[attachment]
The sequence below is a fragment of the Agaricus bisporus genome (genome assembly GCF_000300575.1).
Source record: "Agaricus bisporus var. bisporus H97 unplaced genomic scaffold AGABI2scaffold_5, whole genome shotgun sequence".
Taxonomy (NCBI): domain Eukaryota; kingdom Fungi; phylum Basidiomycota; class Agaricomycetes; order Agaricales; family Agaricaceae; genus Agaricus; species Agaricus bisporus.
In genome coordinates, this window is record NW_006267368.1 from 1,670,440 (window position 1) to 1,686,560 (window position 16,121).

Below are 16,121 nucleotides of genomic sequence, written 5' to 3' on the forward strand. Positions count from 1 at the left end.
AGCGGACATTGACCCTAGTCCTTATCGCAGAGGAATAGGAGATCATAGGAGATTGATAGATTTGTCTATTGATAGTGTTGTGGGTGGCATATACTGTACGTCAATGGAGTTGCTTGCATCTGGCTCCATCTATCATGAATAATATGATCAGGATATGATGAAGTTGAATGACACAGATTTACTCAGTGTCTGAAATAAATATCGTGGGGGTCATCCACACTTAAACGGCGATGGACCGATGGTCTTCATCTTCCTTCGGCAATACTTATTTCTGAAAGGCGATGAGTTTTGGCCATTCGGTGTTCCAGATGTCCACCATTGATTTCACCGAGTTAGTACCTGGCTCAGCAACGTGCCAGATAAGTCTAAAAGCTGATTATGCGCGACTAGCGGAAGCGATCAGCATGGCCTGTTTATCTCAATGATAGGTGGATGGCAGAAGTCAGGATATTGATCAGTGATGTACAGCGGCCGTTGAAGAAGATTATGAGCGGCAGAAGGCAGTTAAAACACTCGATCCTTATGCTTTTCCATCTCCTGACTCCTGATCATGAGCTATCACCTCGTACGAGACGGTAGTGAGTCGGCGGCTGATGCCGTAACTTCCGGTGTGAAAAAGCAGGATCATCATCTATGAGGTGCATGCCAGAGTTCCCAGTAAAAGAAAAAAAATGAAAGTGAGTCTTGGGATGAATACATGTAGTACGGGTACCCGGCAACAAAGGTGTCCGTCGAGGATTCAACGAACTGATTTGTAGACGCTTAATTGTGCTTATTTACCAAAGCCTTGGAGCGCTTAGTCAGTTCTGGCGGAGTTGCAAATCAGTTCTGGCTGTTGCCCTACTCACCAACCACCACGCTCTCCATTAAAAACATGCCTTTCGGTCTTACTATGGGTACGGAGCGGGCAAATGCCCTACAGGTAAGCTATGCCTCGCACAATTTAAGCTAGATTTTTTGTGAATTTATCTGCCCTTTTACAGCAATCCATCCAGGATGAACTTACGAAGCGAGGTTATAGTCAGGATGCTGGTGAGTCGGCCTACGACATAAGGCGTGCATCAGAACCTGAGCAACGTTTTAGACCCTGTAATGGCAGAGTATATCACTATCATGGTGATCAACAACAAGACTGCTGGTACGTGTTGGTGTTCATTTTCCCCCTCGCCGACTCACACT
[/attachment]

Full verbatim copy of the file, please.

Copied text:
The sequence below is a fragment of the Agaricus bisporus genome (genome assembly GCF_000300575.1).
Source record: "Agaricus bisporus var. bisporus H97 unplaced genomic scaffold AGABI2scaffold_5, whole genome shotgun sequence".
Taxonomy (NCBI): domain Eukaryota; kingdom Fungi; phylum Basidiomycota; class Agaricomycetes; order Agaricales; family Agaricaceae; genus Agaricus; species Agaricus bisporus.
In genome coordinates, this window is record NW_006267368.1 from 1,670,440 (window position 1) to 1,686,560 (window position 16,121).

Below are 16,121 nucleotides of genomic sequence, written 5' to 3' on the forward strand. Positions count from 1 at the left end.
AGCGGACATTGACCCTAGTCCTTATCGCAGAGGAATAGGAGATCATAGGAGATTGATAGATTTGTCTATTGATAGTGTTGTGGGTGGCATATACTGTACGTCAATGGAGTTGCTTGCATCTGGCTCCATCTATCATGAATAATATGATCAGGATATGATGAAGTTGAATGACACAGATTTACTCAGTGTCTGAAATAAATATCGTGGGGGTCATCCACACTTAAACGGCGATGGACCGATGGTCTTCATCTTCCTTCGGCAATACTTATTTCTGAAAGGCGATGAGTTTTGGCCATTCGGTGTTCCAGATGTCCACCATTGATTTCACCGAGTTAGTACCTGGCTCAGCAACGTGCCAGATAAGTCTAAAAGCTGATTATGCGCGACTAGCGGAAGCGATCAGCATGGCCTGTTTATCTCAATGATAGGTGGATGGCAGAAGTCAGGATATTGATCAGTGATGTACAGCGGCCGTTGAAGAAGATTATGAGCGGCAGAAGGCAGTTAAAACACTCGATCCTTATGCTTTTCCATCTCCTGACTCCTGATCATGAGCTATCACCTCGTACGAGACGGTAGTGAGTCGGCGGCTGATGCCGTAACTTCCGGTGTGAAAAAGCAGGATCATCATCTATGAGGTGCATGCCAGAGTTCCCAGTAAAAGAAAAAAAATGAAAGTGAGTCTTGGGATGAATACATGTAGTACGGGTACCCGGCAACAAAGGTGTCCGTCGAGGATTCAACGAACTGATTTGTAGACGCTTAATTGTGCTTATTTACCAAAGCCTTGGAGCGCTTAGTCAGTTCTGGCGGAGTTGCAAATCAGTTCTGGCTGTTGCCCTACTCACCAACCACCACGCTCTCCATTAAAAACATGCCTTTCGGTCTTACTATGGGTACGGAGCGGGCAAATGCCCTACAGGTAAGCTATGCCTCGCACAATTTAAGCTAGATTTTTTGTGAATTTATCTGCCCTTTTACAGCAATCCATCCAGGATGAACTTACGAAGCGAGGTTATAGTCAGGATGCTGGTGAGTCGGCCTACGACATAAGGCGTGCATCAGAACCTGAGCAACGTTTTAGACCCTGTAATGGCAGAGTATATCACTATCATGGTGATCAACAACAAGACTGCTGGTACGTGTTGGTGTTCATTTTCCCCCTCGCCGACTCACACT